If we assume that the Leatherstocking sequence can be seen as a kind of secular hagiography — a saint’s life — then its impact on the reader should be the secular equivalent of a devotional text; it should provide a degree of ethical and aesthetic instruction. Both processes — the quasi-canonisation of Natty and the quasi-spiritual education of the reader — begin effectively enough in The Deerslayer. When Hurry Harry and the Deerslayer burst out of the woods onto the shores of Lake Glimmerglass, the two men are immediately identified in language suggesting that one will be the romantic hero, the other his faithful, less glamorous hench-man, like Lionel Lincoln and Polwarth. Harry, “a man of gigantic mould,” is a “liberated forester”:

It would not have been easy to find a more noble specimen of vigorous manhood, than was offered in the person of him who called himself Hurry Harry. (II, 498)

He is “unusually well proportioned,” and his “face did no discredit to the rest of the man, for it was both good-humoured and handsome.” Harry’s beauty is consistently stressed throughout the novel, and his great strength stands him in good stead in hand-to-hand combat with the Indians. But as the novel progresses, the reader progressively realises that features and manly power are ill-matched with his characteristic thoughtlessness, selfishness and dim- wittedness. Only the feeble-minded Hetty continues to rely on his appearance; the other characters recognise his flaws. Yet at the beginning of the text, he seems to be an ideal for a tale of adventure and romance. Deerslayer, following Harry out of the woods, is immediately less impressive, and the novelist takes pains to shade his portrait with features which, if not unattractive, are certainly unglamorous — “His face ... had little to recommend it except youth,” (II, 498) It is, again, only Hetty who never sees past Deerslayer’s plain features. She consistently compares him unfavourably with Harry, even after her sister Judith has fully understood the young man’s worth and attractions. In these opening phrases, Cooper is, in little, presenting the unconventional pattern of the novel. Deerslayer, unremarkable at first glance, shows his quality to those who consider him carefully; his appearance and his reality are at odds, in a way directly contrary to those of Harry.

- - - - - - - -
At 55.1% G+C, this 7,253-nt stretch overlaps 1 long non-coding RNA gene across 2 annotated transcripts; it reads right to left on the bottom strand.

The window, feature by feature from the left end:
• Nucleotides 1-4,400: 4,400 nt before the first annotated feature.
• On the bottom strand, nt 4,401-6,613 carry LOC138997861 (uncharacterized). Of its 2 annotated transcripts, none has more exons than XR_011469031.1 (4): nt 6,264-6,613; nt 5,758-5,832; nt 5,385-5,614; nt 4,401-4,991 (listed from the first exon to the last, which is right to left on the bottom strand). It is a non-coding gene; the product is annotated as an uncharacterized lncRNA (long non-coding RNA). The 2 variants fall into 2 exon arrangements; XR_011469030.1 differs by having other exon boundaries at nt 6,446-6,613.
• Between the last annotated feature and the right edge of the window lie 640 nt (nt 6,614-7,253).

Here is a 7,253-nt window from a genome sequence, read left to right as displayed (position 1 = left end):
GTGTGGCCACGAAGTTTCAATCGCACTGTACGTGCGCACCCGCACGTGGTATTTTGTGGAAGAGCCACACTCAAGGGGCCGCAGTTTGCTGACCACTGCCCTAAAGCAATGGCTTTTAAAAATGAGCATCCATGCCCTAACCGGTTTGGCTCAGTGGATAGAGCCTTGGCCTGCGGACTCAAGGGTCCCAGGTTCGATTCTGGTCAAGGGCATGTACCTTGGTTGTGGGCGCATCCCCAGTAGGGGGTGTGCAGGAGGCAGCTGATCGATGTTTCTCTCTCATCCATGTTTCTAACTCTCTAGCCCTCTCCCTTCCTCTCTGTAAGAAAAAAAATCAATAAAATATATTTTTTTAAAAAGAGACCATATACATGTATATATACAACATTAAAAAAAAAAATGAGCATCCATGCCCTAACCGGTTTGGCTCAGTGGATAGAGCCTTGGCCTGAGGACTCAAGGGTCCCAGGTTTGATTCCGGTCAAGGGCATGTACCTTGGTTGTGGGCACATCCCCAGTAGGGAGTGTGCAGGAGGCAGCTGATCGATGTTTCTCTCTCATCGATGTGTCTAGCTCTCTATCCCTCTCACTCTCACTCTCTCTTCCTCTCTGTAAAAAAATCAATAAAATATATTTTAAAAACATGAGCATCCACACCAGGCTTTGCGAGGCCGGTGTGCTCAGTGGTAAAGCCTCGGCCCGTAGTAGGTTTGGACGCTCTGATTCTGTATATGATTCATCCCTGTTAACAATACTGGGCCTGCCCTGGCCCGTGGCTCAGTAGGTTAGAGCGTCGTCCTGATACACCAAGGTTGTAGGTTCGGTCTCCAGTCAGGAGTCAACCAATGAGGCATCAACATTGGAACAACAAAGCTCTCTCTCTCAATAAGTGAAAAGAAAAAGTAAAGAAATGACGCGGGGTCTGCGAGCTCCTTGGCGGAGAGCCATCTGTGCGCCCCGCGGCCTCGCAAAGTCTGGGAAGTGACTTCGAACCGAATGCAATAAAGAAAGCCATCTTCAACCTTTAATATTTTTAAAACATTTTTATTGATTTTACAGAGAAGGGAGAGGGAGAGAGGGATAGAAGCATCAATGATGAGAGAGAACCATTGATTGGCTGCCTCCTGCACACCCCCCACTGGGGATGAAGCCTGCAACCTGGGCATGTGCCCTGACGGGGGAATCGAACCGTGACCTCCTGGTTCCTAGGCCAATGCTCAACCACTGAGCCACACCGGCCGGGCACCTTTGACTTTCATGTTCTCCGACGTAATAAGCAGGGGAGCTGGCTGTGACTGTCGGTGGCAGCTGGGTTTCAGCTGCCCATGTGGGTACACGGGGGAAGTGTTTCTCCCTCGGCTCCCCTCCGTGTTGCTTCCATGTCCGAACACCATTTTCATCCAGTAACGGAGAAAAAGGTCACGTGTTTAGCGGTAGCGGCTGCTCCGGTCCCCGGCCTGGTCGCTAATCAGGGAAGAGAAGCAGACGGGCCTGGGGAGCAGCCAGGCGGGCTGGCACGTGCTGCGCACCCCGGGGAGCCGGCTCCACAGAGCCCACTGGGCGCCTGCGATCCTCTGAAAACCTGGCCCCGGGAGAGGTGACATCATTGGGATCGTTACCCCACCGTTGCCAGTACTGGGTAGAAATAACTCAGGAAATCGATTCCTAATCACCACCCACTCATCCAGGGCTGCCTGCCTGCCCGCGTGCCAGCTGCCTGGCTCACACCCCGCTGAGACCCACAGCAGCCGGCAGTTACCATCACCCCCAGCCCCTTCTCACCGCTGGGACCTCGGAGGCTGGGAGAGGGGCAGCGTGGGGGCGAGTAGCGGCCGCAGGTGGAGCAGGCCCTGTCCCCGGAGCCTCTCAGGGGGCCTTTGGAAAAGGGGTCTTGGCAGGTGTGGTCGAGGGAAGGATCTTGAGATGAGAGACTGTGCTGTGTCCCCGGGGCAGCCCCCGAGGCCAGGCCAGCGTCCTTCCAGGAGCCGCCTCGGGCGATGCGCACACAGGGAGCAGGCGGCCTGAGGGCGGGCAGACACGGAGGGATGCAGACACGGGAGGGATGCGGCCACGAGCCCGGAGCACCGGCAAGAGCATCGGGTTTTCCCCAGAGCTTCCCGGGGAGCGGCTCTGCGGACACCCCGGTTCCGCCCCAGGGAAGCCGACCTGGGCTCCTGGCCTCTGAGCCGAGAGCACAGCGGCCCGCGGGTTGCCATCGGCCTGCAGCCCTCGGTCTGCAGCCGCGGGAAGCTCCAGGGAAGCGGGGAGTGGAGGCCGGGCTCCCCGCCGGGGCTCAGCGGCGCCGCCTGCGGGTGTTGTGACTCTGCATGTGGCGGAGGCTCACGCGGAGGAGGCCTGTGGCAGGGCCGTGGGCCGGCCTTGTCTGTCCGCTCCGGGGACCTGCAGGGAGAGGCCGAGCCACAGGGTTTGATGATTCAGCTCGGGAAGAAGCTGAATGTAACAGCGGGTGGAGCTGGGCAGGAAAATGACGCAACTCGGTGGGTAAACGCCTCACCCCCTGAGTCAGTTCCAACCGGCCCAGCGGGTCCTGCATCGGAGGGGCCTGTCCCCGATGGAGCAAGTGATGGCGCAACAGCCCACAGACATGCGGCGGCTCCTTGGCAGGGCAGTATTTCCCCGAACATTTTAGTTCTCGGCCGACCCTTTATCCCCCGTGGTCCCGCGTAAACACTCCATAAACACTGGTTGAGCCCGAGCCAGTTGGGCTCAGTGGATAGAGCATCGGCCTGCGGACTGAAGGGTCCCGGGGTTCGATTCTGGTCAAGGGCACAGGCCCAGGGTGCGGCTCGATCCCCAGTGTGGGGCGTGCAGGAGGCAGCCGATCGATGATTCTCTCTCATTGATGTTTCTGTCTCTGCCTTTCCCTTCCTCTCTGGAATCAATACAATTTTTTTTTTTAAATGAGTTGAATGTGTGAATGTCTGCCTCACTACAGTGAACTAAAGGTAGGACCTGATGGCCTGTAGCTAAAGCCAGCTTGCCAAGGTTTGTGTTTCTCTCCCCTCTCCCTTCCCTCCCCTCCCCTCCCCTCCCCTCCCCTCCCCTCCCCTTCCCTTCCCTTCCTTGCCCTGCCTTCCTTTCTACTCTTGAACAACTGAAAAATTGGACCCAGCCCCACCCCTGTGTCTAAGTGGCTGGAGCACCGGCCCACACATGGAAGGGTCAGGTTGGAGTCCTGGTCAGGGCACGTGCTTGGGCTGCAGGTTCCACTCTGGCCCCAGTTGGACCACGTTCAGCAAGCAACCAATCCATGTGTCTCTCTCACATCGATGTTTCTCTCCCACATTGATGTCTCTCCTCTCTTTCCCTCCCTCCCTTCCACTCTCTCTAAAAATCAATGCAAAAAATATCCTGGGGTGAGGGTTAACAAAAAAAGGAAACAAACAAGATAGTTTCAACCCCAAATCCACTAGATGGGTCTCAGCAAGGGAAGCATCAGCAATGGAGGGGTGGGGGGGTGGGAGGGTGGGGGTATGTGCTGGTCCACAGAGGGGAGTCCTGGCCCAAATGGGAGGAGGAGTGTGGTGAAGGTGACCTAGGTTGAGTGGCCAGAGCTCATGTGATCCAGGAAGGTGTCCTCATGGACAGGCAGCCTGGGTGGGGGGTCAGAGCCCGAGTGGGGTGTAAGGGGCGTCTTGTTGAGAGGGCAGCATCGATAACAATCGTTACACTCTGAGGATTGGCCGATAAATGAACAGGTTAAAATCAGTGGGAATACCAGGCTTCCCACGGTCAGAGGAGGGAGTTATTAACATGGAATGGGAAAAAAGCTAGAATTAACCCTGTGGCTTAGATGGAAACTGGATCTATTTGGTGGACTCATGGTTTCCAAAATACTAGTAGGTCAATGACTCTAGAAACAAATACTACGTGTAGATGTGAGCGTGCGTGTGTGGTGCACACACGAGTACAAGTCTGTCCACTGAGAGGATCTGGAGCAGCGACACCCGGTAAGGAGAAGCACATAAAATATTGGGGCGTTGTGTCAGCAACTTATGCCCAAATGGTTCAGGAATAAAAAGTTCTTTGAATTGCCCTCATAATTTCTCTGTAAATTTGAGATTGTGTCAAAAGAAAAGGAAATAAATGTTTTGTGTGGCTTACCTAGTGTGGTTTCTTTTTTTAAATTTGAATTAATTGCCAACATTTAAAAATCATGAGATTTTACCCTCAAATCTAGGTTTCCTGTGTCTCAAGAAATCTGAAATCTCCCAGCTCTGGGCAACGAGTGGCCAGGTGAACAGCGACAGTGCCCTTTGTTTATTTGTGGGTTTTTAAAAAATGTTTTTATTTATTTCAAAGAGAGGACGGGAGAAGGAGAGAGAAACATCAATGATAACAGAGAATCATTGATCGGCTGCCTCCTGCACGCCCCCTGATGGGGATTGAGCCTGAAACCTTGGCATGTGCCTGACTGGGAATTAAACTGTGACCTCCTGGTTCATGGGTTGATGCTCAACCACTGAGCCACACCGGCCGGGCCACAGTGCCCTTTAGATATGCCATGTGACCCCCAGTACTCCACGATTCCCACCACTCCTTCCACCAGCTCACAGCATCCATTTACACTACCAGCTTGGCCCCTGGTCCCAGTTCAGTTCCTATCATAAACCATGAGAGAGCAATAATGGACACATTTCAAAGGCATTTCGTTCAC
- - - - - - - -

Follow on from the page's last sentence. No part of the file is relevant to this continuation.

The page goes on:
Much the same sort of comment could be made of the early references to Tom Hutter’s daughters, Judith and Hetty. Two handsome and apt young men, one more physically striking than the other, and two comely daughters in distress, one more vital than the other, and all four young people isolated by the geography and the fortunes of war: conventional romance would see little question as to the outcome. But Cooper is not being conventional: the love relationships converge, cross, and at last collapse.

The second major convention that is set into play by the opening chapters is that associated with Deerslayer’s inexperience and his hunger for personal growth. He is “several years” Harry’s junior, and Harry patronisingly calls him “lad”! but Deerslayer already has a present maturity. If the readers have expected a typical bildungsroman — a novel of education — they are immediately reminded that the younger man is able, by his sensible argument and his refusal to lose his temper, to quell Harry’s rash violence when talking of Judith; his judgments are regularly sounder than those of the others, and validated by events; Deerslayer, as Harry himself acknowledges, seems already to be the better pathfinder and woodsman. When Harry is unable to find the canoe which he himself had hidden on the shore of the lake, Deerslayer can spot the clues in the landscape and discover the hiding place.

“After all, Deerslayer, I must allow you’re getting to have an oncommon good eye for the woods!” exclaims Harry. (II, 511)

The opening chapters of the novel suggest to the reader that conventional literary expectations will not be met. The pattern continues to the end, when the hoped-for rescue by the military turns the shores of the Glimmerglass into an indescribable killing- field, where even the innocent Hetty loses her life.


If, as far as the characters and their futures are concerned, things may not be quite what they at first seem, the story of the novel itself focusses constantly on the differences between expectation, appearance and reality.

The book opens by discussing history and the sense of time, suggesting the contrasts between an objective reality and the subjective awareness of an observer:

On the human imagination, events produce the effects of time. Thus, he who has travelled far and seen much is apt to fancy that he has lived long.

There is a similar contrast between the facts of what is happening around Lake Glimmerglass, and the responses that are awakened in the characters by what they believe or assume these facts to be. The beauty and tranquility of the lake might be interpreted as a sign of peace and of a benevolent humanity dwelling throughout the area. In fact, as the characters come to realise, the lake is a haunt of savagery; the admired Judith, brought up here, is far from morally ideal, in spite of the spiritual tuition that might seem to be active in the peaceful surroundings. As yet uninstructed by experience, Deerslayer describes the scene before him: